Independent Game Developers Association. The
IGDA has a strong presence at the conference, serving as both hub
and host to much of the conference; yet it also seemed invisible
to many of the conference's big studio attendees.
first two days of the week-long conference were set aside for all-day
workshops. On the first day, Monday, I attended the Serious Games
Workshop, which actually was a two-day event. The pretense of the
SGW was to discuss serious issues with games and to think about
serious issues which might be solved through games and game play.
The room was broken into groups and you had to align yourself with
a group such as wireless or social games or military concerns. Each
group created a list of things that they might be able to do well,
and a list of things that might keep them from accomplishing these
things. At the end, each group presented their conclusions. Regardless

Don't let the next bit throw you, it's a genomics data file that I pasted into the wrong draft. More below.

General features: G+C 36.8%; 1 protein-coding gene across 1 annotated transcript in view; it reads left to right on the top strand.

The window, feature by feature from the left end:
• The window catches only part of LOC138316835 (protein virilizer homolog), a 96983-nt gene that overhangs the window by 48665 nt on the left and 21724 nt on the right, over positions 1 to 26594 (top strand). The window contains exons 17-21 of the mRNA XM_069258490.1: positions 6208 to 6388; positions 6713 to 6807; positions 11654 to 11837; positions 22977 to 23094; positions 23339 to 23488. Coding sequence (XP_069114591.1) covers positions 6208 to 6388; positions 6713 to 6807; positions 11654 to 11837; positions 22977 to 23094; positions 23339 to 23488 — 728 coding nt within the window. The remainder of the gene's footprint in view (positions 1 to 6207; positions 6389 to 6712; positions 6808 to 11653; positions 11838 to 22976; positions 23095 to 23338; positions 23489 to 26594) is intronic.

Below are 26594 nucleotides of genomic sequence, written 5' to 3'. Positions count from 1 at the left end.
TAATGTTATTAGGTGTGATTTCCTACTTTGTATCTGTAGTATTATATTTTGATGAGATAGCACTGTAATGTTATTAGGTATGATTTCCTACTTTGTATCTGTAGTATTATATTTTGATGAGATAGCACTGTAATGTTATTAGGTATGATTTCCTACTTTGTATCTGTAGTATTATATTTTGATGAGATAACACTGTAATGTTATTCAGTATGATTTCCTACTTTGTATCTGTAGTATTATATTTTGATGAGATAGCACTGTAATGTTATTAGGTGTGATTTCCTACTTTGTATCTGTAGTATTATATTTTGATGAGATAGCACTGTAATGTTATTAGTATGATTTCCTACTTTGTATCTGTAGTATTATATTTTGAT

of the groups, everybody had pretty much the same answers, phrased
in different ways. Things that were good: learning through social
interaction and simulation rather than a priori investigation, rich
scenarios, life-like interactions, etc. Bad things: lack of money,
lack of research, lack of statistics to measure performance. It
was enlightening to hear the Social Issues Group raise the same
concerns and problems as the Military Interests Group.
second day, I devoted my time to the massively multiplayer game
workshop led by Eric Zimmerman and Katie Salen. The workshop was
entertaining and informative. It was a nice real-life supplement
to their book Rules Of Play.
Participants designed, developed, then play-tested massively multiplayer
another day, Eric Zimmerman challenged Will Wright, Warren Spector,
and Raph Koster